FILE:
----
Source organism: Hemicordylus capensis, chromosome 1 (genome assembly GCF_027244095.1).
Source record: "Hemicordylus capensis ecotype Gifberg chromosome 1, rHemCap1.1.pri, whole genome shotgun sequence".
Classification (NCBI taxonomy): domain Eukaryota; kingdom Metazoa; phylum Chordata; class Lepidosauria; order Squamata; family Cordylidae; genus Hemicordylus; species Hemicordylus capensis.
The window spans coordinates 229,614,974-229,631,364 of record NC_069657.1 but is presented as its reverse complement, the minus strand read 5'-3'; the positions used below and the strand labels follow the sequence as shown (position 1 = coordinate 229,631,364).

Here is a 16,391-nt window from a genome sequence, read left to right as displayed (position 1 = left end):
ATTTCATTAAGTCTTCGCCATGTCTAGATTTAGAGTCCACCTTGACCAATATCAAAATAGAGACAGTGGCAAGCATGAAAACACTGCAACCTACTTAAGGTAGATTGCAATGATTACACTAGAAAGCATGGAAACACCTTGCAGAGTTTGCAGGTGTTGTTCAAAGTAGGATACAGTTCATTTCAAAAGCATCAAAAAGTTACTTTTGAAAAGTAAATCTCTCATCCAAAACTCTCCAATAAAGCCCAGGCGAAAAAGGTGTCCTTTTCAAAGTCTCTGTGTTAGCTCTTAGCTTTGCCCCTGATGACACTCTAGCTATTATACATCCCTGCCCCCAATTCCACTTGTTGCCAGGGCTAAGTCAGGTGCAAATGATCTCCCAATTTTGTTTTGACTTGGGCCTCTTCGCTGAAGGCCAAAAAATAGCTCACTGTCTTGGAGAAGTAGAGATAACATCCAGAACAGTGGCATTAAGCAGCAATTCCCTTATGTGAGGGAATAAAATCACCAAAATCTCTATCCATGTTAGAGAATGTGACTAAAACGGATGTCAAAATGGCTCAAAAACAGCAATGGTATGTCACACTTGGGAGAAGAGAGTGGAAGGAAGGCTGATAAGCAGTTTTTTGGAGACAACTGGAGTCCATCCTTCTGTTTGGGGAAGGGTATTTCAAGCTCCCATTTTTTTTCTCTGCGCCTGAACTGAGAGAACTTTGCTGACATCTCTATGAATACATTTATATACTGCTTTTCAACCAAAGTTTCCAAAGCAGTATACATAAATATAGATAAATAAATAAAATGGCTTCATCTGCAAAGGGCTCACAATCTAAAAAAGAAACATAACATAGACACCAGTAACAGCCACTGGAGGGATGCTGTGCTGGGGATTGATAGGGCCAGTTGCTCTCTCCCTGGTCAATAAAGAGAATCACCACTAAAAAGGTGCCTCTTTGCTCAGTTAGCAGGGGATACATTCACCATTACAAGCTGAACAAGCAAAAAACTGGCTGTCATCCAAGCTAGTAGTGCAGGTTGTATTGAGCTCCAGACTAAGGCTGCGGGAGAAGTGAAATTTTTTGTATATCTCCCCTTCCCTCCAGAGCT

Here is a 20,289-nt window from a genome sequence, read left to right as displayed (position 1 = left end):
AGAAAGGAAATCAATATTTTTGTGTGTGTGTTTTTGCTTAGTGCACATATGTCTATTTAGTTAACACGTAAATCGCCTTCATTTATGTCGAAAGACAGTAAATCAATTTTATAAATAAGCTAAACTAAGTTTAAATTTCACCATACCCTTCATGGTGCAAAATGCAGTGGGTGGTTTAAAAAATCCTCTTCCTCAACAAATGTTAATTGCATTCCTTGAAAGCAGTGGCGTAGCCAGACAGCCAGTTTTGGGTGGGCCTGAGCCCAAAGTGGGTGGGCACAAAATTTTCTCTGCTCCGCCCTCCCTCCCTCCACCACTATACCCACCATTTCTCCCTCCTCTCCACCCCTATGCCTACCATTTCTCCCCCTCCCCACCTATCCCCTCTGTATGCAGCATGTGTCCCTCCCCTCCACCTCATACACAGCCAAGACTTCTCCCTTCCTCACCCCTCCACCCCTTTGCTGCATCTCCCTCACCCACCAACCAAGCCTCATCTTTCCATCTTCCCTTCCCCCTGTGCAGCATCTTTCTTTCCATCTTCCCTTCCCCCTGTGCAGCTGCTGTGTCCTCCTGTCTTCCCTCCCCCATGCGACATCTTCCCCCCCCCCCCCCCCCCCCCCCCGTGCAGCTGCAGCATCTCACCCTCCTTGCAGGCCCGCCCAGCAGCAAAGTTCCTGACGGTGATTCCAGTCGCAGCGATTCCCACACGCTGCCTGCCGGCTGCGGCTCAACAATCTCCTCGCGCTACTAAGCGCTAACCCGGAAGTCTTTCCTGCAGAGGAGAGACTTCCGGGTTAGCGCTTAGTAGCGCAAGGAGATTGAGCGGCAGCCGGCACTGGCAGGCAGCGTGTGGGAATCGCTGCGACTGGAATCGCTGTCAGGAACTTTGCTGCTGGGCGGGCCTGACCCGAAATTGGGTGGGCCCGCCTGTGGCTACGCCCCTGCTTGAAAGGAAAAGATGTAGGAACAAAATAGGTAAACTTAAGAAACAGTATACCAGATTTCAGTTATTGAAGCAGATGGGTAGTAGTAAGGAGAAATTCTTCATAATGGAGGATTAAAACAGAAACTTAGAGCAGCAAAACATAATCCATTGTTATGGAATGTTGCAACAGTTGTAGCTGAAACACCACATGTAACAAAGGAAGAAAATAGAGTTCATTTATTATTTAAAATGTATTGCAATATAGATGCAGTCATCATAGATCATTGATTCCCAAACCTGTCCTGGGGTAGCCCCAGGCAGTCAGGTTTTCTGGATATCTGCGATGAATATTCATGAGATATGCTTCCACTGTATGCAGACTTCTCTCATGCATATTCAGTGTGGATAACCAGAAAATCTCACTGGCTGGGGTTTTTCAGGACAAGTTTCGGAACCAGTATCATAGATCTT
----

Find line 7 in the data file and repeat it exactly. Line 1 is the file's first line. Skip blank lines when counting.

Here is a 20,289-nt window from a genome sequence, read left to right as displayed (position 1 = left end):